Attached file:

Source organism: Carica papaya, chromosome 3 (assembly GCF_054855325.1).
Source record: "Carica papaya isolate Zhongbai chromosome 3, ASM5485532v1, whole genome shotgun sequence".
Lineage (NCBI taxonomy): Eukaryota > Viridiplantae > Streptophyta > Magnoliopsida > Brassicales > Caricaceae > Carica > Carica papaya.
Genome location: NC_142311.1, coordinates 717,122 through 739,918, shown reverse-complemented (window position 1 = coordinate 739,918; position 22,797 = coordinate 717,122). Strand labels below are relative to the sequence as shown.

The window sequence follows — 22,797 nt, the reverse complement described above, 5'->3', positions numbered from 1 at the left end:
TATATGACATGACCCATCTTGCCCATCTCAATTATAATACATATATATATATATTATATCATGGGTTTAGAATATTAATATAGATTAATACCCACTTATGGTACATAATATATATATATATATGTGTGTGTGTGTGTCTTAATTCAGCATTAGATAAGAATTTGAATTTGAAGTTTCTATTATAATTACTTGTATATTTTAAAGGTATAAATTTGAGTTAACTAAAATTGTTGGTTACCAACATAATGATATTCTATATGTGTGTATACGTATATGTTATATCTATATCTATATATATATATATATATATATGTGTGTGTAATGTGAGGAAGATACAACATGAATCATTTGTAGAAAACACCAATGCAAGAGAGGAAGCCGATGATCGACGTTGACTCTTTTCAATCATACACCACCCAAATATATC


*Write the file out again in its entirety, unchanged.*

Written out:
Source organism: Carica papaya, chromosome 3 (assembly GCF_054855325.1).
Source record: "Carica papaya isolate Zhongbai chromosome 3, ASM5485532v1, whole genome shotgun sequence".
Lineage (NCBI taxonomy): Eukaryota > Viridiplantae > Streptophyta > Magnoliopsida > Brassicales > Caricaceae > Carica > Carica papaya.
Genome location: NC_142311.1, coordinates 717,122 through 739,918, shown reverse-complemented (window position 1 = coordinate 739,918; position 22,797 = coordinate 717,122). Strand labels below are relative to the sequence as shown.

The window sequence follows — 22,797 nt, the reverse complement described above, 5'->3', positions numbered from 1 at the left end:
TATATGACATGACCCATCTTGCCCATCTCAATTATAATACATATATATATATATTATATCATGGGTTTAGAATATTAATATAGATTAATACCCACTTATGGTACATAATATATATATATATATGTGTGTGTGTGTGTCTTAATTCAGCATTAGATAAGAATTTGAATTTGAAGTTTCTATTATAATTACTTGTATATTTTAAAGGTATAAATTTGAGTTAACTAAAATTGTTGGTTACCAACATAATGATATTCTATATGTGTGTATACGTATATGTTATATCTATATCTATATATATATATATATATATATGTGTGTGTAATGTGAGGAAGATACAACATGAATCATTTGTAGAAAACACCAATGCAAGAGAGGAAGCCGATGATCGACGTTGACTCTTTTCAATCATACACCACCCAAATATATC